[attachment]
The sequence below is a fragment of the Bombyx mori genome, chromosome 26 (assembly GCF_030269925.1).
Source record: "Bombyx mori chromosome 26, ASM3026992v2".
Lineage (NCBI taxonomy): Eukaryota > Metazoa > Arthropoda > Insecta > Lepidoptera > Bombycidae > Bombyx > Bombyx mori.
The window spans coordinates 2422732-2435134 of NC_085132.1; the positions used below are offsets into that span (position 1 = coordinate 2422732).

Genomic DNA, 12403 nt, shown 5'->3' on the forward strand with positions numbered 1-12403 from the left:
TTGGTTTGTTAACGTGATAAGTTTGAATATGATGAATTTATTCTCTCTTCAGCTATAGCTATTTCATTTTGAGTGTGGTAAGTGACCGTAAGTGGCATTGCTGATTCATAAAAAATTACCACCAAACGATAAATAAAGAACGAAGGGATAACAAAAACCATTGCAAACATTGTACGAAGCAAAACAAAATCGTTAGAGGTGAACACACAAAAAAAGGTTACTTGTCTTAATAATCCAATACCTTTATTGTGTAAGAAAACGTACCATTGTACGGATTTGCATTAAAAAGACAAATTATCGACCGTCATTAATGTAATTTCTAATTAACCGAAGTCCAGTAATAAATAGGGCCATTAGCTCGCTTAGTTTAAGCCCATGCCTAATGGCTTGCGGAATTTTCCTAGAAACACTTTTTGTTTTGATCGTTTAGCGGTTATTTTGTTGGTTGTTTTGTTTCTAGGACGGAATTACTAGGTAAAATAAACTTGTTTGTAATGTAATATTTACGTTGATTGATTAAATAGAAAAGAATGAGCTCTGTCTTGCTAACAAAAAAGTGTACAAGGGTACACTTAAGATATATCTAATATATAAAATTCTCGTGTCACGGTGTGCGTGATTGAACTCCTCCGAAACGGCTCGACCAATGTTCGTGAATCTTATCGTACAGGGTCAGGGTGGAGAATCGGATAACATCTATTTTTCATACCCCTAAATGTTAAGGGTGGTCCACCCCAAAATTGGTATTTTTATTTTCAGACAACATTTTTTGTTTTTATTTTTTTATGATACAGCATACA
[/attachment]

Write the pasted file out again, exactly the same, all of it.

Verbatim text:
The sequence below is a fragment of the Bombyx mori genome, chromosome 26 (assembly GCF_030269925.1).
Source record: "Bombyx mori chromosome 26, ASM3026992v2".
Lineage (NCBI taxonomy): Eukaryota > Metazoa > Arthropoda > Insecta > Lepidoptera > Bombycidae > Bombyx > Bombyx mori.
The window spans coordinates 2422732-2435134 of NC_085132.1; the positions used below are offsets into that span (position 1 = coordinate 2422732).

Genomic DNA, 12403 nt, shown 5'->3' on the forward strand with positions numbered 1-12403 from the left:
TTGGTTTGTTAACGTGATAAGTTTGAATATGATGAATTTATTCTCTCTTCAGCTATAGCTATTTCATTTTGAGTGTGGTAAGTGACCGTAAGTGGCATTGCTGATTCATAAAAAATTACCACCAAACGATAAATAAAGAACGAAGGGATAACAAAAACCATTGCAAACATTGTACGAAGCAAAACAAAATCGTTAGAGGTGAACACACAAAAAAAGGTTACTTGTCTTAATAATCCAATACCTTTATTGTGTAAGAAAACGTACCATTGTACGGATTTGCATTAAAAAGACAAATTATCGACCGTCATTAATGTAATTTCTAATTAACCGAAGTCCAGTAATAAATAGGGCCATTAGCTCGCTTAGTTTAAGCCCATGCCTAATGGCTTGCGGAATTTTCCTAGAAACACTTTTTGTTTTGATCGTTTAGCGGTTATTTTGTTGGTTGTTTTGTTTCTAGGACGGAATTACTAGGTAAAATAAACTTGTTTGTAATGTAATATTTACGTTGATTGATTAAATAGAAAAGAATGAGCTCTGTCTTGCTAACAAAAAAGTGTACAAGGGTACACTTAAGATATATCTAATATATAAAATTCTCGTGTCACGGTGTGCGTGATTGAACTCCTCCGAAACGGCTCGACCAATGTTCGTGAATCTTATCGTACAGGGTCAGGGTGGAGAATCGGATAACATCTATTTTTCATACCCCTAAATGTTAAGGGTGGTCCACCCCAAAATTGGTATTTTTATTTTCAGACAACATTTTTTGTTTTTATTTTTTTATGATACAGCATACA